Money Market Yields, Lecture 019, Securities Investment 101

by Andy Duncan on 04/07/2013

The money markets are concerned with very liquid securities investment products based upon cash-flows, with usually less than one year to maturity and without associated coupons. Typical investment products include government treasury bills, certificates of deposit, commercial paper, and short-term zero-coupon bonds.

Although investment yields are often lower than long-term bonds and other equity-based investments, the high liquidity in the money markets means you can get in and out of your positions relatively quickly and easily.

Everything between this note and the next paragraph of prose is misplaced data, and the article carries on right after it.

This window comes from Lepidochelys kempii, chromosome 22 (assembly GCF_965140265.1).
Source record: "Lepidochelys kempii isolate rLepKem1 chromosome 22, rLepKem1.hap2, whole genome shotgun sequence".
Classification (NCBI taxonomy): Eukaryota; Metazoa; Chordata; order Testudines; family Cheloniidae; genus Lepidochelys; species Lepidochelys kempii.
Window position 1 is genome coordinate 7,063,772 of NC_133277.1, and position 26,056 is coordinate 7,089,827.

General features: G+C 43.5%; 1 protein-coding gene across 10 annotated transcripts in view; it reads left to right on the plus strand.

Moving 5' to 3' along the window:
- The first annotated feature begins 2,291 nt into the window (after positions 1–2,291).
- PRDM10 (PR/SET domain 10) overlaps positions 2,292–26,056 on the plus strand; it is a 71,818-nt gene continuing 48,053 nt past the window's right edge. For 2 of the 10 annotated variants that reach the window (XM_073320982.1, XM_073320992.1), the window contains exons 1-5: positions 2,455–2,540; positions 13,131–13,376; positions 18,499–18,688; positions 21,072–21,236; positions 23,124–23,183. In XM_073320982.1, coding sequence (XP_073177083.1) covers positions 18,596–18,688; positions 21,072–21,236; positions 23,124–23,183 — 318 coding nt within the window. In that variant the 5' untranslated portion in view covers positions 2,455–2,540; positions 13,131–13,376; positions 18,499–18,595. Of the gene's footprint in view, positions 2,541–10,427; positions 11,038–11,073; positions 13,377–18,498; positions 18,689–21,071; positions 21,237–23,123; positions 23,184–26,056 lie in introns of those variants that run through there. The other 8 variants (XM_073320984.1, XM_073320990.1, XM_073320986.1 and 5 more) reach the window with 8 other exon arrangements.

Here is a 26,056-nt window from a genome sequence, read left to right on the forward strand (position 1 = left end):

Therefore the money markets attract large investors such as insurance companies who may need to turn investments into cash at very short notice.

The key yield curve in the money markets is the Inter-Bank Offer Rate (such as LIBOR), which itself is closely related to the market riskless rate. Many corporate products (such as commercial paper) have yields based upon a ‘spread’ to floating Inter-Bank Offer Rates (i.e. they offer higher yields than bank-to-bank loans and treasury bills).

There are also four other key yield measures employed in the money markets.

These are the Bank Discount Yield, the Holding Period Yield, the (simple) Money Market Yield, and the Effective (compounded) Annual Yield.

This lecture discusses all four, how they are used, how they are related, and how they offer different kinds of short-term investment information.

The full YouTube playlist of Securities Investment 101 lecture videos can be found by clicking here.

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